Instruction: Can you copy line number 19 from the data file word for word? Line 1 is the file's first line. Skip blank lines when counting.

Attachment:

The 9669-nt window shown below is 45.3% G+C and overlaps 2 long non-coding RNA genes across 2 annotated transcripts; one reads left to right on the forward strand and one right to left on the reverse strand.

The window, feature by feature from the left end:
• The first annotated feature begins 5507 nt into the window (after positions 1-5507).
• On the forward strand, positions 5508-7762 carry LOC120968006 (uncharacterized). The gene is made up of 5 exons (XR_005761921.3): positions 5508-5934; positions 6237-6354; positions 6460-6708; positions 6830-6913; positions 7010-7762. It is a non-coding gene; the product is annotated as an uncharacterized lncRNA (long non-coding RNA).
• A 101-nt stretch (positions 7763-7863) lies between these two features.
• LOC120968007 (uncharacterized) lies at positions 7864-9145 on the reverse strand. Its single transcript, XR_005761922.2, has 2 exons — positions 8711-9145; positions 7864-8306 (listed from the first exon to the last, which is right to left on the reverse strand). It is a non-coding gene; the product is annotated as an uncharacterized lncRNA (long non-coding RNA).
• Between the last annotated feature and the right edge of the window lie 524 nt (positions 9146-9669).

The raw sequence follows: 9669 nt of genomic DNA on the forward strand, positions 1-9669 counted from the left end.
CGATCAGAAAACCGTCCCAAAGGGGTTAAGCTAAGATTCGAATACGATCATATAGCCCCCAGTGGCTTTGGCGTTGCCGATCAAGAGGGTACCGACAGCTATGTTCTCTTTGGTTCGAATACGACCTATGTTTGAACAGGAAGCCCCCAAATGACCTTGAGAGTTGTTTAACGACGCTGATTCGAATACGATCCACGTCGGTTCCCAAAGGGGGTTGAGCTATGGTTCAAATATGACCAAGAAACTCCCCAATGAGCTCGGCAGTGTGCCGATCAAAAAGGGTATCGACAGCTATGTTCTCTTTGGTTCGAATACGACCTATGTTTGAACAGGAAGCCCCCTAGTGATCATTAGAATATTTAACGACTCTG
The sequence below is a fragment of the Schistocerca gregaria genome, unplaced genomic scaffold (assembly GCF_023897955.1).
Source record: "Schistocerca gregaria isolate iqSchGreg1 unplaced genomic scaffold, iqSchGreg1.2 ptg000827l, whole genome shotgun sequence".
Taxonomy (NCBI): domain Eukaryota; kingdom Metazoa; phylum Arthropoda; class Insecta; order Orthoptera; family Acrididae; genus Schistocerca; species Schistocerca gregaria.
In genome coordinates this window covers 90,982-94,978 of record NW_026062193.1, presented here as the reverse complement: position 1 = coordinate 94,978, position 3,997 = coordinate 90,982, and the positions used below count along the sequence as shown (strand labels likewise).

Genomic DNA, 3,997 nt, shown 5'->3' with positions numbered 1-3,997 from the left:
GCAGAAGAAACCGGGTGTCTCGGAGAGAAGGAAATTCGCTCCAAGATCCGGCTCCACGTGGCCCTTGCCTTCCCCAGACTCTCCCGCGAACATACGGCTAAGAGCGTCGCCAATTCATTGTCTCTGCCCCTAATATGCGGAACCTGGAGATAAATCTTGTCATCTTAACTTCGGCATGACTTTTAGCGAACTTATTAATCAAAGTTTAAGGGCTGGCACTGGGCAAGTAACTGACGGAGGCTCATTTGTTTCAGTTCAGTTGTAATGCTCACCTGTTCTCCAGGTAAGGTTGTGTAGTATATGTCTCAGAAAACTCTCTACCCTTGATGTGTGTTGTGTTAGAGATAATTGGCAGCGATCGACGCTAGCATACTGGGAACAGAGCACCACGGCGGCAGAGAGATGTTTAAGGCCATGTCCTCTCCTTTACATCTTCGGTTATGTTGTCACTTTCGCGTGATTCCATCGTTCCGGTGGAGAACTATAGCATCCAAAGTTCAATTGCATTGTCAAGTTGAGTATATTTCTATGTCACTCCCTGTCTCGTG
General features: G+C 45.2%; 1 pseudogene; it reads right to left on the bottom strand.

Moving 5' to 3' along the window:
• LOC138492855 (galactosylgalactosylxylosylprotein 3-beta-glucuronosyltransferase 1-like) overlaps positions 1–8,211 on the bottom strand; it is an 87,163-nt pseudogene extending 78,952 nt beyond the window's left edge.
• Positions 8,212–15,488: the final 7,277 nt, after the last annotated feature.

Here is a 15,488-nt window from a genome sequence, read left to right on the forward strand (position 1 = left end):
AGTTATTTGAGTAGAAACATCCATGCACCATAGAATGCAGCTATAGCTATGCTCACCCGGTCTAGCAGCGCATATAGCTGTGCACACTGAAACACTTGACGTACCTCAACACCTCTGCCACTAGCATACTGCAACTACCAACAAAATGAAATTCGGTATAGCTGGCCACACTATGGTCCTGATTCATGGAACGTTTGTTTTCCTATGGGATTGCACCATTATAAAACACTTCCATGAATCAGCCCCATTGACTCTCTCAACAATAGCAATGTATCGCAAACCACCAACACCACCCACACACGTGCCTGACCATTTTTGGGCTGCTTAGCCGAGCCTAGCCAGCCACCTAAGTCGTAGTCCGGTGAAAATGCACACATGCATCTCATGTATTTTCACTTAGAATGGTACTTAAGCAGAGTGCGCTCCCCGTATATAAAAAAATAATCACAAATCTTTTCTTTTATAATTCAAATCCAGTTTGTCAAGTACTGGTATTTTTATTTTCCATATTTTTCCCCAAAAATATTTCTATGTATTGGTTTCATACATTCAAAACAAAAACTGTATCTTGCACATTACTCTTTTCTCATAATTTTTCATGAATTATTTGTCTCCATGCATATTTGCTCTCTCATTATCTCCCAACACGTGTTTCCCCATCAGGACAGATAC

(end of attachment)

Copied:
• Positions 8,212–15,488: the final 7,277 nt, after the last annotated feature.